by Michael Fox
Obviously in a time where military lives are not only at risk but the center of a hot political campaign, sensitivity to the rights of those who serve in the armed forces in whatever capacity is justifiably great. The 3rd Circuit noted not only the times, but described the circumstances facing it:
The case is of particular interest at this time because of the large number of reservists called up for military duty as a result of the conflicts in Iraq and Afghanistan. The alleged events underlying this action are tragic. Willie Gordon, an active member of the United States Army Reserve, also worked for the defendant, Wawa, Inc., in Vineland, New Jersey. On Sunday, September 17, 2000, on his way home from weekend Reserve duties in Virginia, Gordon stopped by the Vineland store to pick up his paycheck and to obtain his work schedule for the upcoming week. At that time, Gordon's shift manager allegedly ordered him to work that night's late shift, and threatened to fire him if he refused. Willie Gordon complied with the order, and on his drive home from work, lost consciousness at the wheel of his car. His car crashed, and he died as a result of his injuries.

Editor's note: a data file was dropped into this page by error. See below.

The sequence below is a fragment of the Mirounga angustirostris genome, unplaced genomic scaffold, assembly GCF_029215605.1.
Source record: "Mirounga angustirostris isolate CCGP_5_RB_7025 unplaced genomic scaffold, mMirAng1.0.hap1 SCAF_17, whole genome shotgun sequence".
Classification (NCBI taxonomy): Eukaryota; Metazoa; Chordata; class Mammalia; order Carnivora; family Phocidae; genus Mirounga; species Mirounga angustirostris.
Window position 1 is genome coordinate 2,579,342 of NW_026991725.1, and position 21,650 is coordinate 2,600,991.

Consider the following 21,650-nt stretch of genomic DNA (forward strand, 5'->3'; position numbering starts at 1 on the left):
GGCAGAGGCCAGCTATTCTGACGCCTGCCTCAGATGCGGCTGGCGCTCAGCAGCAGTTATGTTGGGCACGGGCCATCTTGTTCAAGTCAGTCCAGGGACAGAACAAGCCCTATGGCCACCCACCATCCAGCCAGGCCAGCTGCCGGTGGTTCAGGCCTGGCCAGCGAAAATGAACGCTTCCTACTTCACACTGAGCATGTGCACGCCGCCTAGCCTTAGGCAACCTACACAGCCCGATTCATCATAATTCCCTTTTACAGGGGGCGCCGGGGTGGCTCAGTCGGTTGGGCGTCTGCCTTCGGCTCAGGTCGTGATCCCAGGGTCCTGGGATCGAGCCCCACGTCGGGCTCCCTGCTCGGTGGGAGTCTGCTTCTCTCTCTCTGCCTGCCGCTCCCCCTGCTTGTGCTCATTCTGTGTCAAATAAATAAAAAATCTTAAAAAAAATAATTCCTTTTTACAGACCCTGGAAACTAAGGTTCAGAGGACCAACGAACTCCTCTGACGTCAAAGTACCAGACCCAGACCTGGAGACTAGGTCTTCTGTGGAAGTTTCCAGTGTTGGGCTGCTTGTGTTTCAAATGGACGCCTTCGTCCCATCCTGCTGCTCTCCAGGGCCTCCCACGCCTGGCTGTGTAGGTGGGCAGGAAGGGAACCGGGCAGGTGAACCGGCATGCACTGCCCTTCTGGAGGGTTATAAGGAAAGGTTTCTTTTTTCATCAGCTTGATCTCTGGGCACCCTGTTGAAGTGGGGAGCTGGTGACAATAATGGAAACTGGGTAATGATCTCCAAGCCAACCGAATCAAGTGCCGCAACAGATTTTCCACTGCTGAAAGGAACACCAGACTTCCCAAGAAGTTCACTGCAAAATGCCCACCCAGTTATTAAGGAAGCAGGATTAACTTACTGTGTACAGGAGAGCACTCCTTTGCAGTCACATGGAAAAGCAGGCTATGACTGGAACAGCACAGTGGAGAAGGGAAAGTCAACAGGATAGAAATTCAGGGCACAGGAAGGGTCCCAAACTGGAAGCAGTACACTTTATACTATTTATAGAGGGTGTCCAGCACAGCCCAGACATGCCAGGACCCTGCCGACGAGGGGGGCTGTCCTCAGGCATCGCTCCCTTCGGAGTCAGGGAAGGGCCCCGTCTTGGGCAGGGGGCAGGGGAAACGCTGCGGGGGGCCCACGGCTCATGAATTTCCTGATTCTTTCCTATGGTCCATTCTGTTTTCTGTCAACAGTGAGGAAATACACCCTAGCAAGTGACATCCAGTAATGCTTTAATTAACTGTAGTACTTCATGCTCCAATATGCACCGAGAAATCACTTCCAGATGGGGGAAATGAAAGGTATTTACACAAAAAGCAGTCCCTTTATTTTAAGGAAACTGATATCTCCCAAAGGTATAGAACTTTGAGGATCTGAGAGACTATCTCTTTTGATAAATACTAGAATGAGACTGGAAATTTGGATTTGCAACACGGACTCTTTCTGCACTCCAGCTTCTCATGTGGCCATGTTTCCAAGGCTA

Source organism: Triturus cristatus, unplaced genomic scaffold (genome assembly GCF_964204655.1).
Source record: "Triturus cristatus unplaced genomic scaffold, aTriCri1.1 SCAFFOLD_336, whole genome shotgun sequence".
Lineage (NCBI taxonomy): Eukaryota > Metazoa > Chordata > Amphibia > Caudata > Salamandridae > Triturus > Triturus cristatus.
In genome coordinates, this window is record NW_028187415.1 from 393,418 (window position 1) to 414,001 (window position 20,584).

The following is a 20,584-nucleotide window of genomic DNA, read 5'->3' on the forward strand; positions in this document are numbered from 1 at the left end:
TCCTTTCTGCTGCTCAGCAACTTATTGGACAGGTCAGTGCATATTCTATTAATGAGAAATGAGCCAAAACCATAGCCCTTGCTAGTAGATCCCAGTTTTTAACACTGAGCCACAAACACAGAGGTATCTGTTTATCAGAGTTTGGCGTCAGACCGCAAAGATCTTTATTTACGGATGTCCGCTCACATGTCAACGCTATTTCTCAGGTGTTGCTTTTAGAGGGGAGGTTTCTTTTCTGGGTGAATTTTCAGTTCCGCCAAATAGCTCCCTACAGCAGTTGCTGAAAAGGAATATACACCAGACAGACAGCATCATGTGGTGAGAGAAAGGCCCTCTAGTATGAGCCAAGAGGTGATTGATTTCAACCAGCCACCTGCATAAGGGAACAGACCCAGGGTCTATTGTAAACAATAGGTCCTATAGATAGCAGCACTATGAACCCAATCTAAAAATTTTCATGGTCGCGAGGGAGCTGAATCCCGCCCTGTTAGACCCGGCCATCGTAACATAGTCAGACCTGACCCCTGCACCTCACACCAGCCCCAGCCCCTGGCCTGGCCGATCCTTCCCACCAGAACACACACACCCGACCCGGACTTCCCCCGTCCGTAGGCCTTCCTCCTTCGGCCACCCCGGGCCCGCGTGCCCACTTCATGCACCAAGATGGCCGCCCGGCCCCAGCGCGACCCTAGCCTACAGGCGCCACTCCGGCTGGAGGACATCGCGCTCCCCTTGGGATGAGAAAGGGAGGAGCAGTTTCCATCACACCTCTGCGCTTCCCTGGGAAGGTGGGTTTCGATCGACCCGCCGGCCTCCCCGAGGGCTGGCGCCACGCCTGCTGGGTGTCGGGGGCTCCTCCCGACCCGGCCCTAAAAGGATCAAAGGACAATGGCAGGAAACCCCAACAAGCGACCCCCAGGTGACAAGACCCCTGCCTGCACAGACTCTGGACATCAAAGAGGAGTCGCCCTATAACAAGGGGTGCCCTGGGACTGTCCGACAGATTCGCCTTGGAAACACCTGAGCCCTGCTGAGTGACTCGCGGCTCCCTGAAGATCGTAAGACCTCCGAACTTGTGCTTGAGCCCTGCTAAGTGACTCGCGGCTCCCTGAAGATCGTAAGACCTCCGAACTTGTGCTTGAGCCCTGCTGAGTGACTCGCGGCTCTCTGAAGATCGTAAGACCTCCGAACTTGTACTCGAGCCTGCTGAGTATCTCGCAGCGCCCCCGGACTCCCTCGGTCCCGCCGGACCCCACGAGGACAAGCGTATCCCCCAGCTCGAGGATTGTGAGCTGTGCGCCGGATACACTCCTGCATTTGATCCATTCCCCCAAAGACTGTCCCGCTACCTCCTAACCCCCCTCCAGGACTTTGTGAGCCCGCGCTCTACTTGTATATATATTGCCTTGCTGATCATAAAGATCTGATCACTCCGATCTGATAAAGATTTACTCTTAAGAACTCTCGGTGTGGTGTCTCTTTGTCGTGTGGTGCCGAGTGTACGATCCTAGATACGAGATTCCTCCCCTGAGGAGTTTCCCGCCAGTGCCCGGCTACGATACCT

Bringing various state claims, his estate also brought a claim under USERRA, claiming among other things that he was entitled to 8 hours rest after his tour of military service. The district court dismissed the USERRA claim and refused to assert pendent jurisdiction over the state court claims. The 3rd Circuit today agreed. Gordon v. WAWA, Inc. (3rd Cir. 10/28/04) [pdf].
Although there were several aspects of Gordon's attempted USERRA claim, basically they all failed because it is really an employee rights statute. The one section that arguably applied with respect to 8 hours rest, dealt only with an employee's obligation as to when to report to claim rights under USERRA and does not speak to an employer's obligations.